email: cavebear2118 AT verizon DOT com

Monday, May 30, 2011

Saturday, May 28, 2011

Seedling Light Stand, Part 3

OK, so I have the new light stand about half assembled.  The 2 bulb fixtures were 1/2" longer than the shelves.  I was thinking "4' light fixtures, 4' shelves with the supports on the outside, should fit".  I should have checked more carefully.  But it wasn't as if I was going to buy more light fixtures, so it didn't really matter.  I had to attach them a little lower than planned.  The fixtures have attachment holes in them, but I had to partially take them apart to get at them and drill though-holes so as not to drill the insulation off the wires inside. 

The 4 bulb fixtures were easier in one way.  The wires were channeled around the attachment holes.  On the other hand, they were designed to hang from hooks on chain.  So I needed to drill a hole through the fixture anyway.  I ruined a drill bit trying to drill through what I thought was aluminum.  It was steel.  I should have checked with a magnet!  That was a bit from my REALLY GOOD set of bits.  I'll have to replace it.  I partially disassembled THOSE fixtures...  You may notice I keep having to do a lot of extra steps to make this project work.  I was not thrilled, but having started down this path, I have to continue.

So I got out my metal step-bit and the drilling went fine.  I reassembled the fixture and dropped in the bolts through the plywood.  Did I mention the plywood?  The rack comes with 3/8' pressboard shelves.  Strong enough for shelving or plant trays, but not much to drive a screw up into from below or countersink a bolt from above to support the light fixtures.  So I added 1/2" plywood below to hold the fixtures and counter-sunk the pressboard from below to cover the bolts.  It works great.  The resulting upper surface is nice and flat for the plant trays.  Looks good too.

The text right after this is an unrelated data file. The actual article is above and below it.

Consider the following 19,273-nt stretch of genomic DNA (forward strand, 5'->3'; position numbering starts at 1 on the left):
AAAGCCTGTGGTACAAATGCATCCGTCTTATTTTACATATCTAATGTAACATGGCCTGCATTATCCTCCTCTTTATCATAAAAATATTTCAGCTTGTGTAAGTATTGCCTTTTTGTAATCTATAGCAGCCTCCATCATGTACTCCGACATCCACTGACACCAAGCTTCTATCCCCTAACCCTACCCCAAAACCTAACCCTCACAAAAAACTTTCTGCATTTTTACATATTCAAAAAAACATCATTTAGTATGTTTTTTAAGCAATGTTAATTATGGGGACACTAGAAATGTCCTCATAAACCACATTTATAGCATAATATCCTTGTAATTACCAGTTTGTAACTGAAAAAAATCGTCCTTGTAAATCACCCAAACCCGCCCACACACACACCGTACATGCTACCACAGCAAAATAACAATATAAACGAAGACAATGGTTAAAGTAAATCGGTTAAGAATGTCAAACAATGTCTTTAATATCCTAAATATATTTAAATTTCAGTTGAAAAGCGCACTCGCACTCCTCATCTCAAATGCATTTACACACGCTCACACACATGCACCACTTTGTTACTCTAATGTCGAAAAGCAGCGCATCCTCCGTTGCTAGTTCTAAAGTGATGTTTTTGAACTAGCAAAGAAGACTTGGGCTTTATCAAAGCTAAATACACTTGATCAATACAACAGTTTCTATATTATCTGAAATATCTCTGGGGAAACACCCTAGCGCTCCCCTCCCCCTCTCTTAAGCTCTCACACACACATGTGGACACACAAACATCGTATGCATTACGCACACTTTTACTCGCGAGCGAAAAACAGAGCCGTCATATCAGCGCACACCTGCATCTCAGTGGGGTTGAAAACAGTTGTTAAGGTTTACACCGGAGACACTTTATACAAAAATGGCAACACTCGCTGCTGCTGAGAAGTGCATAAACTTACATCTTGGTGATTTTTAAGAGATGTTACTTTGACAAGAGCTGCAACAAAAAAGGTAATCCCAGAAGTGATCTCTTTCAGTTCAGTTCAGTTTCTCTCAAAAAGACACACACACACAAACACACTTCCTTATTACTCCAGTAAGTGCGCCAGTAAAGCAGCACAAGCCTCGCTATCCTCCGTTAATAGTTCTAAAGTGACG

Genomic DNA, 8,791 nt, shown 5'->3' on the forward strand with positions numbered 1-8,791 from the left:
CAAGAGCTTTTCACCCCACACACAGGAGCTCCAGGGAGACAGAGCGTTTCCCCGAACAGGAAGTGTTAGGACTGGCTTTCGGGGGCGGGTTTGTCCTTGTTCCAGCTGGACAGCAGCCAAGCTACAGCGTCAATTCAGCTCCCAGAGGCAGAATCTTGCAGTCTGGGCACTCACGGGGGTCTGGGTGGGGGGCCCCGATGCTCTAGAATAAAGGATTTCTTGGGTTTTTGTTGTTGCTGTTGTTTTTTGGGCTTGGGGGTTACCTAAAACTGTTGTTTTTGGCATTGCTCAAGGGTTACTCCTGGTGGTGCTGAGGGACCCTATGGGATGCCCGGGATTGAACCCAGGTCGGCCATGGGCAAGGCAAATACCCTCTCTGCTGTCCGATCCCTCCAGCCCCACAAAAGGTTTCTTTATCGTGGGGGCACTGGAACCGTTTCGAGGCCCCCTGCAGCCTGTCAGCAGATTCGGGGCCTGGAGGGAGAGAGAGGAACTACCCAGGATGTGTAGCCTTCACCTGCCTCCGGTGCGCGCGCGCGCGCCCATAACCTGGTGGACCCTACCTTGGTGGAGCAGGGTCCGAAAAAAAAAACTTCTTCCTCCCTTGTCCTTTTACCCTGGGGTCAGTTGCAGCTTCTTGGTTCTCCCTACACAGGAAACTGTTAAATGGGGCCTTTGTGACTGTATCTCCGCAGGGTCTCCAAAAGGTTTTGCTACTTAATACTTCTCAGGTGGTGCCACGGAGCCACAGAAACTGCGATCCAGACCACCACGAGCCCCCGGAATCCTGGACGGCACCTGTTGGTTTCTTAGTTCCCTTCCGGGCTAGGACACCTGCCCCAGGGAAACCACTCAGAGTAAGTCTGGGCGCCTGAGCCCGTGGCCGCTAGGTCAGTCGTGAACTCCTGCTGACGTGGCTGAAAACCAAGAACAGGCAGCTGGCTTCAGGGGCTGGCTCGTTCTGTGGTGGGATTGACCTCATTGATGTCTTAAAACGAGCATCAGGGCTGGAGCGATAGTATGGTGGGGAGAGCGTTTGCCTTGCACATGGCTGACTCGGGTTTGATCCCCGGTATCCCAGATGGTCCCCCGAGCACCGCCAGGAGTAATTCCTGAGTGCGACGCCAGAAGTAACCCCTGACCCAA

Here is the first 4-bulb fixture attached to the bottom of the 3rd shelf.  The top shelf will be identical.
Except...  You may notice a shelf support missing on the photo above (right side).  That's because one was 2" too short!  The box came with an information sheet asking that I call the manufacturer before returning the product to the retail store.  My interpretation of that is "we make a lot of mistakes, please don't tell the store.  Well, gee, it is about all constructed.  It would be a lot of work to take it apart and the box it came in is all ripped apart.  I emailed them about the problem.

The emailed back that a replacement shelf support is being shipped for delivery in 7 days.  That's reasonable.  I would have preferred a UPS overnight shipment on principle, but all my seedlings  are outside now and the light stand is for next year.

Here is a photo of the plywood base I used and the fancy cover shelf.  The are the same size, though the angle makes it look different.
It's been an minor adventure - more than building a box and less than building a shed.  I seldom get to build anything to specifications.  I end up having to craft things by trial and error.  Drives me nuts.  I have the genes of an engineer and the talent of an art major!


Which reminds me, I need to replace the roof on the shed.  I didn't know about roofing paper 20 years ago, and now it leaks.  Time to redo it right.  That's on the list.  The really really long list of major "to do"...

The lesson here is that I should have built the light stand as I originally intended.  3/4' plywood, 6' high and 5' shelves with the fixtures simply screwed right up into the shelf bottoms!  Don't get me wrong, the new light stand will be great for decades.  But the original plan would have been easier and worked as well.

Live and learn...

Thursday, May 26, 2011

Seedling Light Stand, Part 2

Well, at least I have some pictures to add for the assembly!  And I have to admit, the assembly IS well designed and simple to do.  The upright posts have "keyholes".  Think of a hole with a narrower slot below.  The horizontal side pieces have mushroom heads that fit through the hole and the "stem" of the mushroom heads fits the slots below tightly.  The connections are indeed "rigid".  You tap them firmly in place with a hammer (gently - I used a 2x4 and a deadblow hammer).  So far, so good. 

 This is the old plant light stand.  I am taking it apart as I transfer the lights to the new one.  The old shelves had a 2 bulb fixture.  The new ones have TWO 2 bulb fixtures per shelf.  
Here are the old light shelves being disassembled.  I really over-engineered the previous light shelf.  I am learning to back off on the over-engineering.